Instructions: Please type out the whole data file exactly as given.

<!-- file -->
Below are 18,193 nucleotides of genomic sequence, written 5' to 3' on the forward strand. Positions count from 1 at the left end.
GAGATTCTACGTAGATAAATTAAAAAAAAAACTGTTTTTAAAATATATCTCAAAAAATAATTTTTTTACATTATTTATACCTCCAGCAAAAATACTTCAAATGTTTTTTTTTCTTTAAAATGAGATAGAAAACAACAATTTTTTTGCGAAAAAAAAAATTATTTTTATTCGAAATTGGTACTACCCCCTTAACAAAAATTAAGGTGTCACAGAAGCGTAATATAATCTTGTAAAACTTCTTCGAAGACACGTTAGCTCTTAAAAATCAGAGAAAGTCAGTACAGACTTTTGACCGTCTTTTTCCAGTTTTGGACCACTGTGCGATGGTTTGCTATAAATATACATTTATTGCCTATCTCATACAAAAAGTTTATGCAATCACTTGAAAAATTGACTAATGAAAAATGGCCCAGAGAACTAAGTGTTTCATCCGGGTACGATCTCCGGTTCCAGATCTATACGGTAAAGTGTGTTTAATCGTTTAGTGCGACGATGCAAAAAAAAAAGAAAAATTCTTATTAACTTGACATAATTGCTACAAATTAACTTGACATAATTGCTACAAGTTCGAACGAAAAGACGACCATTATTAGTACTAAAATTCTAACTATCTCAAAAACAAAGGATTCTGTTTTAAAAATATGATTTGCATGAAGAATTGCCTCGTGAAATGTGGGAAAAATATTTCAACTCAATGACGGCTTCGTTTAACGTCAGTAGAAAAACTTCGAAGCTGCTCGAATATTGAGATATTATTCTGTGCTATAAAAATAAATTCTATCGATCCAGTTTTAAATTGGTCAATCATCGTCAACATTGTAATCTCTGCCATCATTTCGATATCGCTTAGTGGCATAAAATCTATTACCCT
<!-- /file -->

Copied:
Below are 18,193 nucleotides of genomic sequence, written 5' to 3' on the forward strand. Positions count from 1 at the left end.
GAGATTCTACGTAGATAAATTAAAAAAAAAACTGTTTTTAAAATATATCTCAAAAAATAATTTTTTTACATTATTTATACCTCCAGCAAAAATACTTCAAATGTTTTTTTTTCTTTAAAATGAGATAGAAAACAACAATTTTTTTGCGAAAAAAAAAATTATTTTTATTCGAAATTGGTACTACCCCCTTAACAAAAATTAAGGTGTCACAGAAGCGTAATATAATCTTGTAAAACTTCTTCGAAGACACGTTAGCTCTTAAAAATCAGAGAAAGTCAGTACAGACTTTTGACCGTCTTTTTCCAGTTTTGGACCACTGTGCGATGGTTTGCTATAAATATACATTTATTGCCTATCTCATACAAAAAGTTTATGCAATCACTTGAAAAATTGACTAATGAAAAATGGCCCAGAGAACTAAGTGTTTCATCCGGGTACGATCTCCGGTTCCAGATCTATACGGTAAAGTGTGTTTAATCGTTTAGTGCGACGATGCAAAAAAAAAAGAAAAATTCTTATTAACTTGACATAATTGCTACAAATTAACTTGACATAATTGCTACAAGTTCGAACGAAAAGACGACCATTATTAGTACTAAAATTCTAACTATCTCAAAAACAAAGGATTCTGTTTTAAAAATATGATTTGCATGAAGAATTGCCTCGTGAAATGTGGGAAAAATATTTCAACTCAATGACGGCTTCGTTTAACGTCAGTAGAAAAACTTCGAAGCTGCTCGAATATTGAGATATTATTCTGTGCTATAAAAATAAATTCTATCGATCCAGTTTTAAATTGGTCAATCATCGTCAACATTGTAATCTCTGCCATCATTTCGATATCGCTTAGTGGCATAAAATCTATTACCCT